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US macro scorecard - May

Daniel Richards - MENA Economist
Published Date: 28 June 2022


A round-up of the most widely followed monthly macro data points from the US, compared to expectations and the previous month's results.

US macro scorecard - May

Source: Bloomberg, Emirates NBD Research


Our data scorecard for the US looks moderately brighter than that for April, with a few more bright spots of green (indicating an improvement on the previous month or beating estimates) amongst the red compared with last month. However, the most notable miss was the CPI inflation print, which helped move the Federal Reserve into a more aggressive tightening stance at its June meeting, when it raised the Fed funds target range by 75bps (the largest move upward since 1994) and left the door open for further such moves in subsequent meetings. The Fed arguably has room to do this given that the labour market has held up to now, with the gain in non-farm payrolls in May beating expectations (albeit down on the previous month) while initial jobless claims have been relatively stable, but it remains to be seen whether the ‘softish’ landing can still be engineered.

There were two data releases in particular that helped swing the pendulum towards a faster pace of tightening, both of them released on June 10 (five days prior to the FOMC decision and into the pre-meeting purdah period). The CPI inflation print for May surprised to the upside as it rose once more to 8.6% y/y, confounding expectations that it would stay steady at the 8.3% rate recorded in April and suggesting that price pressures were more durable than expected and would require greater action to curb. Looking at the makeup of headline inflation, while the contribution from goods has diminished (1.7pp), services are increasingly important (3.0pp), with energy (2.4pp) also salient.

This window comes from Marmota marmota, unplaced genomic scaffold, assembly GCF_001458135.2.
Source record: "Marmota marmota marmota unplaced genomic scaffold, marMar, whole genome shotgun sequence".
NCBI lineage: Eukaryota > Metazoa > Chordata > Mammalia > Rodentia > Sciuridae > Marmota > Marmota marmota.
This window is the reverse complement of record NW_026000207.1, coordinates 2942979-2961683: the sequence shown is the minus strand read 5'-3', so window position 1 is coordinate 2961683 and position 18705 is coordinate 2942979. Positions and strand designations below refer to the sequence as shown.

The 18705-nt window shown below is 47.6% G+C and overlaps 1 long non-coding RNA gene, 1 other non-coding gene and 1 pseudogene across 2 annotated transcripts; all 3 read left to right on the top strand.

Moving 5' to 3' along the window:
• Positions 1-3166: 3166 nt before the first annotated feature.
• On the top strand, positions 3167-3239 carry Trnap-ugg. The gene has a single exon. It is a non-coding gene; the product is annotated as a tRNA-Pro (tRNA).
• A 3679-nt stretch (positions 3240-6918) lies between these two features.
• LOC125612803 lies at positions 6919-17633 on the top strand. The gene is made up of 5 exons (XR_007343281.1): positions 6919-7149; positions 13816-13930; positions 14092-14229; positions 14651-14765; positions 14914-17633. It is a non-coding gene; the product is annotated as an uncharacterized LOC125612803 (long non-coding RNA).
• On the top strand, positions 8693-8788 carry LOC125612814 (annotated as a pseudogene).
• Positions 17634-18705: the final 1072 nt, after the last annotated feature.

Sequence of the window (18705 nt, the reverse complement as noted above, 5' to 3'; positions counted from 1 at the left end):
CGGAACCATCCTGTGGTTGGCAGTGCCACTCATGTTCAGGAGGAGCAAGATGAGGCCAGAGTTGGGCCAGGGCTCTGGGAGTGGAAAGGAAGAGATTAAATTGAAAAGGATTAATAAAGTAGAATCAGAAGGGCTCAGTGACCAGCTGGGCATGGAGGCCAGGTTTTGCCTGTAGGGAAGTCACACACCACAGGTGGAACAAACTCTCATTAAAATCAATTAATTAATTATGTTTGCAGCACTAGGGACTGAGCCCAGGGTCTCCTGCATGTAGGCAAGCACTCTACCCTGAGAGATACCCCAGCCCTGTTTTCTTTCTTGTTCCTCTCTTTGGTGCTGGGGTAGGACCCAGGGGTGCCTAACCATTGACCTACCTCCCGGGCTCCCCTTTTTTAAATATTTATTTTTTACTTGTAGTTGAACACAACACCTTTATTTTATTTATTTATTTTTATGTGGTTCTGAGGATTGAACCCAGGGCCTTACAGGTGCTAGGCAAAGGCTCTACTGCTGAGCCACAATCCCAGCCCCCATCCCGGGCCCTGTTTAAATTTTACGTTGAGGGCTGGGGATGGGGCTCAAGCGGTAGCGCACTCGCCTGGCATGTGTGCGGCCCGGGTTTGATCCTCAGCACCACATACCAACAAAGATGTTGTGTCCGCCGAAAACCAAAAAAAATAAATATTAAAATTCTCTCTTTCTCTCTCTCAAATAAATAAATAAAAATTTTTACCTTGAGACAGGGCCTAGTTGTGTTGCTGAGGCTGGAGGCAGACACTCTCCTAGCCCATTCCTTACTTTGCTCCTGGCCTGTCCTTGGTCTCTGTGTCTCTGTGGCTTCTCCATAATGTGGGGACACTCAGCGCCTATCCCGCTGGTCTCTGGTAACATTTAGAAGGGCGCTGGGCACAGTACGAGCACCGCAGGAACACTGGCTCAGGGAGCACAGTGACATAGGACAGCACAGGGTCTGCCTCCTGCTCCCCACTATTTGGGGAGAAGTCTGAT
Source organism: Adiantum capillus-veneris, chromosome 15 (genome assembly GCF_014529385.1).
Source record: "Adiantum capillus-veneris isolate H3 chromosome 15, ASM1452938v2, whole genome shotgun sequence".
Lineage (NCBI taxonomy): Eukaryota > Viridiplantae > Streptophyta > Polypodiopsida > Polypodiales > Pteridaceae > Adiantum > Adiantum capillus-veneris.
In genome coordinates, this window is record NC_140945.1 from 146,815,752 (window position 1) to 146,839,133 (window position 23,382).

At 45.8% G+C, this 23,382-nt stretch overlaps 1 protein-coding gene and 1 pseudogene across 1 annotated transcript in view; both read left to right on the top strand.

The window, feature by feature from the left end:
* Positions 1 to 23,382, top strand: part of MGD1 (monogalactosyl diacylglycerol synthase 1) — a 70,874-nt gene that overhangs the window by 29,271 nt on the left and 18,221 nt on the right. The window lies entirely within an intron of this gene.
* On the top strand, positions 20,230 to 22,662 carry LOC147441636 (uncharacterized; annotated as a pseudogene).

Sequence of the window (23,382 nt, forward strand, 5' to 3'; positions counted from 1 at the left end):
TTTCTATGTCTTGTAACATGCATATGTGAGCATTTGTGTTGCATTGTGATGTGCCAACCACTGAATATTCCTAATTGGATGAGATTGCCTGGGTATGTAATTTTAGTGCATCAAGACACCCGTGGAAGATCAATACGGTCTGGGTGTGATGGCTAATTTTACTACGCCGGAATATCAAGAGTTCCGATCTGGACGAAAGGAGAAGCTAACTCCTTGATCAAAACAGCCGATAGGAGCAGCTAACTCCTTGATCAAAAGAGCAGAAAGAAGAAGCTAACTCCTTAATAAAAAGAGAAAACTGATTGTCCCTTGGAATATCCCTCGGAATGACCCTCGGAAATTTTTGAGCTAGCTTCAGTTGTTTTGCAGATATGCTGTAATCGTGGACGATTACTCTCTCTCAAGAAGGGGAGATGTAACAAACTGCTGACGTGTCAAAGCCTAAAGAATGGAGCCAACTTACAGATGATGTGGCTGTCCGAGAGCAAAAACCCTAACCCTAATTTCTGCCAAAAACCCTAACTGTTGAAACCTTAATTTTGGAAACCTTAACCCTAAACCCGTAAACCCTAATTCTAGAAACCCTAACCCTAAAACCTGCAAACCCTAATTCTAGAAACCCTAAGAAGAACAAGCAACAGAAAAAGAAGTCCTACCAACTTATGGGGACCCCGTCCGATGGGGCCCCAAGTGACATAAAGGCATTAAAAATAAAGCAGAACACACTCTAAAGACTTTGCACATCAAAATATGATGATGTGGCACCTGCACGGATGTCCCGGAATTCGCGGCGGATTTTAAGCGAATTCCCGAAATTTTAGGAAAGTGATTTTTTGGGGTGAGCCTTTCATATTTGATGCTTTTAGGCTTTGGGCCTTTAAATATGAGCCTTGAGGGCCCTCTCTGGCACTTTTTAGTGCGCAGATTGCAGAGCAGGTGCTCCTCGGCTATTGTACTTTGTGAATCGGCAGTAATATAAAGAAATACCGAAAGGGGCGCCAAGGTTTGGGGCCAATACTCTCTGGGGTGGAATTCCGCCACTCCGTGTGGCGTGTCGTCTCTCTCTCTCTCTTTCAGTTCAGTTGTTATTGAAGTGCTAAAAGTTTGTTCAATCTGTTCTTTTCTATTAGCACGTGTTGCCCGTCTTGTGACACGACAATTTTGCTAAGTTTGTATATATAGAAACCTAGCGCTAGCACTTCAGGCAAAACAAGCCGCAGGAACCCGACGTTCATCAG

Meanwhile, the University of Michigan consumer sentiment index fell to 50.0 (subsequently revised down from 50.2 on the first reading), down from 58.4 the previous month and missing consensus projections of a similar reading of 58.1. This was a record low for a series that goes back to 1952, but most pertinent for the Fed was the data on inflation. Inflation was cited by 46% of respondents as the reason for their diminished confidence and the inflation expectations included in the survey report were cited by Chair Jerome Powell as ‘quite eye-catching’ when holding the post-FOMC meeting press conference. This diminished confidence is starting to manifest itself more in activity as retail sales declined -0.3% m/m in May, contrary to expectations of a modest gain.

On the output side, the data was more mixed. The ISM manufacturing survey showed an improvement on the previous month as it rose to 56.1 from 55.4, but the S&P Global manufacturing survey slipped to 52.4. Firms in the survey reported a drop-off in demand as consumers in the US reel from rising costs while higher interest rates, supply chain issues and uncertainty over demand are all weighing on the outlook. Industrial production in the US rose 0.2% m/m in May, down from 1.4% growth in April.

There were notable bright spots in the data towards the end of the month, however, as both durable goods orders and new home sales came in far above expectations despite rising interest rates. Durable goods orders rose 0.7% m/m in May, up from the (revised) 0.4% m/m rise in April and suggesting that US businesses continue to invest in the future even in the face of a darkening growth outlook – although the still tight labour market may have forced their hand in some cases. Meanwhile, new home sales hit 696,000 in May, up markedly from the 629,000 sold in April and representing a 10.7% gain, the first this year. In both cases these better-than-expected figures could simply be a case of firms and households looking to lock in borrowing prior to the greater rate hikes that are yet to come, but in any event, they suggest that there remains the wherewithal to invest in the US for the time being even as rates head higher.